Email is an integral part of my life. I would venture to say integral to most people’s lives. I use email to follow some mailing lists, nurture relationships, sales, some planning, marketing, and more.
I have a love and hate relationship with my email. It is like a drug. I used to constantly check my email all the time, every few minutes. Other time, I’ve watched the negative effect it has had on me. I used to read it in the morning as soon as I wake up. I would crave checking my email when I wake up. In fact, I still have that feeling when I wake up. Whenever I had a few seconds alone, waiting for the elevator, waiting in line, etc, I would immediately go check my email. I’ve been slowly removing myself from email, but it is a hard battle. It is easy to get sucked back into it. With other addictive things, you can stop using it cold turkey like drinking alcohol, but it is almost impossible to not use email in today’s world. So instead, I try to avoid using my email as much as possible.
As I mentioned earlier, I used to literally check my email as soon as I woke up. Now I wait at least a couple of hours. I do my exercise, meditate, write a little, and sometimes read a book before I check my email. I typically leave my phone on airplane mode the night before. I don’t allow myself to check email or the internet after 10 pm. I have a daily calendar that reminds me at 10 pm to get off the computer.
I practice zero inbox, where I try to delete or respond to all my emails a soon as possible, with the goal of getting my inbox to have zero emails. This way I don’t have anxiety about how to respond to certain email. And I easily know if I’m failing if I have more than several emails in my inbox. Since I can’t fully escape my emails, there are some tools I want to help make it more manageable.
I have some anxiety writing emails. People are so busy, that I sometimes don’t get a response, its not because people ignore me, but they forget. So I keep followup in my head, which I don’t want to. I want the follow up emails to be sent after several days inside of my email system so that if they don’t follow up, the system automatically will send out the email. I want to be able to write or choose those followup emails when I write the initial email. I know of tools like boomerang and followup.cc, but they are not the same, they remind you and add to the problem of email anxiety.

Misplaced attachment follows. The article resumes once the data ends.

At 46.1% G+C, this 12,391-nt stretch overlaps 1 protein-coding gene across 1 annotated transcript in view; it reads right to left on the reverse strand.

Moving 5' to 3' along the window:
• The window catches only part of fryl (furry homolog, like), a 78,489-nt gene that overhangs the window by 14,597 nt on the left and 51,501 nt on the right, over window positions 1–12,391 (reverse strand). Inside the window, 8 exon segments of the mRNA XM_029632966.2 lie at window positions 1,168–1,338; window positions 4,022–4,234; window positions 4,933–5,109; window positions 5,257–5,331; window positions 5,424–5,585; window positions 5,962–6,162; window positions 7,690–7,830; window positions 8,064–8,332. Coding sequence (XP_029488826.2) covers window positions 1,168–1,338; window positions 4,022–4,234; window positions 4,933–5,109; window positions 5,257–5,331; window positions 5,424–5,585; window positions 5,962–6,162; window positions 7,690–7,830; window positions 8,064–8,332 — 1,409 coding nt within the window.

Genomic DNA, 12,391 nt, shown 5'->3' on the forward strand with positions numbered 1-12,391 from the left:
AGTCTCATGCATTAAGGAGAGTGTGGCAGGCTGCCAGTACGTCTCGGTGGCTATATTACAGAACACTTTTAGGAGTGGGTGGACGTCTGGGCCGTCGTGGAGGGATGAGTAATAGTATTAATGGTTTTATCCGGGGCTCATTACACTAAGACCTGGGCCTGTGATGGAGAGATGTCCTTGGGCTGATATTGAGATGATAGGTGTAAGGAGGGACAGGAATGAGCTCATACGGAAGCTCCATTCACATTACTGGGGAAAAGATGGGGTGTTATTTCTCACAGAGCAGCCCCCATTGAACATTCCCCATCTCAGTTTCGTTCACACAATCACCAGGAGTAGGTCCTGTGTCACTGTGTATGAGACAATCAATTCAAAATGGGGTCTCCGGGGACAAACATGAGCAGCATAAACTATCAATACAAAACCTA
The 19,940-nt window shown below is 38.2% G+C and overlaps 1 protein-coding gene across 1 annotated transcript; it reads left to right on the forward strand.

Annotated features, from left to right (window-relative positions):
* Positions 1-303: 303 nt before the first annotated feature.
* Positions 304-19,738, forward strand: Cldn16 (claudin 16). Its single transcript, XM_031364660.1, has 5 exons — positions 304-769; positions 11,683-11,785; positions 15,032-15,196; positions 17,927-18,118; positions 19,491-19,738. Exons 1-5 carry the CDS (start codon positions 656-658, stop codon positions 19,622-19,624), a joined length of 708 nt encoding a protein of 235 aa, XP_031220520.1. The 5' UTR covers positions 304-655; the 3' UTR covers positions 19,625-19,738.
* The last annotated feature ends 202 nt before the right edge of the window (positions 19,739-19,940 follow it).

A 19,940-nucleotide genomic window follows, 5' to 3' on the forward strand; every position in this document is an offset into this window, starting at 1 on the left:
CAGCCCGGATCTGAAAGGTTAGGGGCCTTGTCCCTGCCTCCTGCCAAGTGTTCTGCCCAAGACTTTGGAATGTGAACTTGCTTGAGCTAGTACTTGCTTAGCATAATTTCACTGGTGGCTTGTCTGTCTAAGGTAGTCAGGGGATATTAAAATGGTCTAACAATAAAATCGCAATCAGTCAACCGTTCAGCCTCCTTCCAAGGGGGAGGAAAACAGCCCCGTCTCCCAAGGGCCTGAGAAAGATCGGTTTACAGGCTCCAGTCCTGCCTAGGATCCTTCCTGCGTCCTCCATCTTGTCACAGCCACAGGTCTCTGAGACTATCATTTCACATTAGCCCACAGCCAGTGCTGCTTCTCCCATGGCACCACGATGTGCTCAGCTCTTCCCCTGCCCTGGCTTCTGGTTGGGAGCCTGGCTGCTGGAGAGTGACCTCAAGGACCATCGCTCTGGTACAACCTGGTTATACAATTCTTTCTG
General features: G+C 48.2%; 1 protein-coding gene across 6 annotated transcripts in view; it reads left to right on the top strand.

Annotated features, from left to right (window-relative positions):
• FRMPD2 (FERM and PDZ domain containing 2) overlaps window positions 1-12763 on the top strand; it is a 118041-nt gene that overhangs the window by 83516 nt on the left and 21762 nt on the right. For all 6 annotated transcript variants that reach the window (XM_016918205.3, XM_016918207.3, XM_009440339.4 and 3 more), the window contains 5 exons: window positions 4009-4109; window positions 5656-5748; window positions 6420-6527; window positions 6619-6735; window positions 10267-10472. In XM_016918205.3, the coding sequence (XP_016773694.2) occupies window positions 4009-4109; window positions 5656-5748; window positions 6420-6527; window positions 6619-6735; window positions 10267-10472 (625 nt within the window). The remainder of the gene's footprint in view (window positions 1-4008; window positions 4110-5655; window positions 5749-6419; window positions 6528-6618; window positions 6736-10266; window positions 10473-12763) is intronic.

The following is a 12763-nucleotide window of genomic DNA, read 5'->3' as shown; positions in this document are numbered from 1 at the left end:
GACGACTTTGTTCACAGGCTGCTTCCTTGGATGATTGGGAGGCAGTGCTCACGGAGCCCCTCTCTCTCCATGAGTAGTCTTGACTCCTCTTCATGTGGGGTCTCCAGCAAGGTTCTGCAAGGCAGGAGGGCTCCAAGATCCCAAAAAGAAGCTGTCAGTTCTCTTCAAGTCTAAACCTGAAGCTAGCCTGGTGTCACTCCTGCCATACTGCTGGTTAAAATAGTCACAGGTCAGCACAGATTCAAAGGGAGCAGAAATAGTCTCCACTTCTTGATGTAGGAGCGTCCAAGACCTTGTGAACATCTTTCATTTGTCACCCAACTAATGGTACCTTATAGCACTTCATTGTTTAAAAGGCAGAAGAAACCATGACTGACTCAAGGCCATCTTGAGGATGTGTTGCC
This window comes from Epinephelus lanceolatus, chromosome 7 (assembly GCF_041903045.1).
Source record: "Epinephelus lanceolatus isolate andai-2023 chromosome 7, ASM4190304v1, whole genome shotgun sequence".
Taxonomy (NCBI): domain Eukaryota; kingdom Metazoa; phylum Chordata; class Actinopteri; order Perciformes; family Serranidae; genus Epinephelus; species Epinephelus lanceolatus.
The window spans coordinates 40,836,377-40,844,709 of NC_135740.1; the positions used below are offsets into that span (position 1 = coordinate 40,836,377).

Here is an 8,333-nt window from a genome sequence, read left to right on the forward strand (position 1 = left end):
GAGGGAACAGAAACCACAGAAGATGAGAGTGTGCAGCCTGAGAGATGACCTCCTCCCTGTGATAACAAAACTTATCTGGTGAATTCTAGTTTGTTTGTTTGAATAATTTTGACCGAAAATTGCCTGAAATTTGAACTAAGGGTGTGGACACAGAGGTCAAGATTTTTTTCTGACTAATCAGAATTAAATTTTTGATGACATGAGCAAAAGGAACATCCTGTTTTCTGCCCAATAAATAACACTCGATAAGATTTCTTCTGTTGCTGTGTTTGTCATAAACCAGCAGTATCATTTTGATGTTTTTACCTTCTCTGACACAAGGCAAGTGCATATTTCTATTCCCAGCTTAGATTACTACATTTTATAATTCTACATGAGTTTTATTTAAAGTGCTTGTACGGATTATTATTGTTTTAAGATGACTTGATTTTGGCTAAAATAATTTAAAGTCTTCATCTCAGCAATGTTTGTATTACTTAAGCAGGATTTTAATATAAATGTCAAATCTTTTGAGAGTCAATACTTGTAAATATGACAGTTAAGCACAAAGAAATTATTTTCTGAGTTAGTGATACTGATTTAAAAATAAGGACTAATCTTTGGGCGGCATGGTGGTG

All these emails we write and receive use up time out of our lives. Time that could be spent on other things like enjoying life, studying, working, etc.
I want to be able to track for each thread I’m involved in, was it helpful to me or did it help them. If I can track that certain people or conversations I am in are not providing real value and instead draining me, then I want to stop those emails. Although this has been an idea I’ve had for a while. I’ve never built it because I don’t want to build an over engineered system to track this. Is there a simple way to build this or some existing system I could use to hack this together? I can’t use something like a spreadsheet, because I need to know which thread and person I am marking. I would prefer something that connects to gmail and is in the browser.
Is it possible to completely skip email? I don’t think so, but I’ve toyed with the idea, I’ve done thought experiments to see what it would look like. What if someone acted as my intermediary and filtered my email for me. I know some people do this with personal assistants. I’ve tried a couple of different processes with this, but have never been happy with the quality. I would love to hear people’s thoughts on how they have done this in a way that works. I’ve also investigated artificial intelligence bots doing this for me. Some companies are trying variants of this, but all the ones I’ve tested seem to work terribly. It is not their fault, the technology is not there yet to build a bot that understands all the nuances of language. I’ve built a few deep learning chat bots and I know that they can sometimes write awesome responses, but its often just plain bad.
I mindfully resist temptations of email checking. My system also helps to manage the load. I do fear I will fallback into my habits of constantly craving email all the time, it is an ongoing battle. I look forward to the day where we don’t need to be checking email all the time.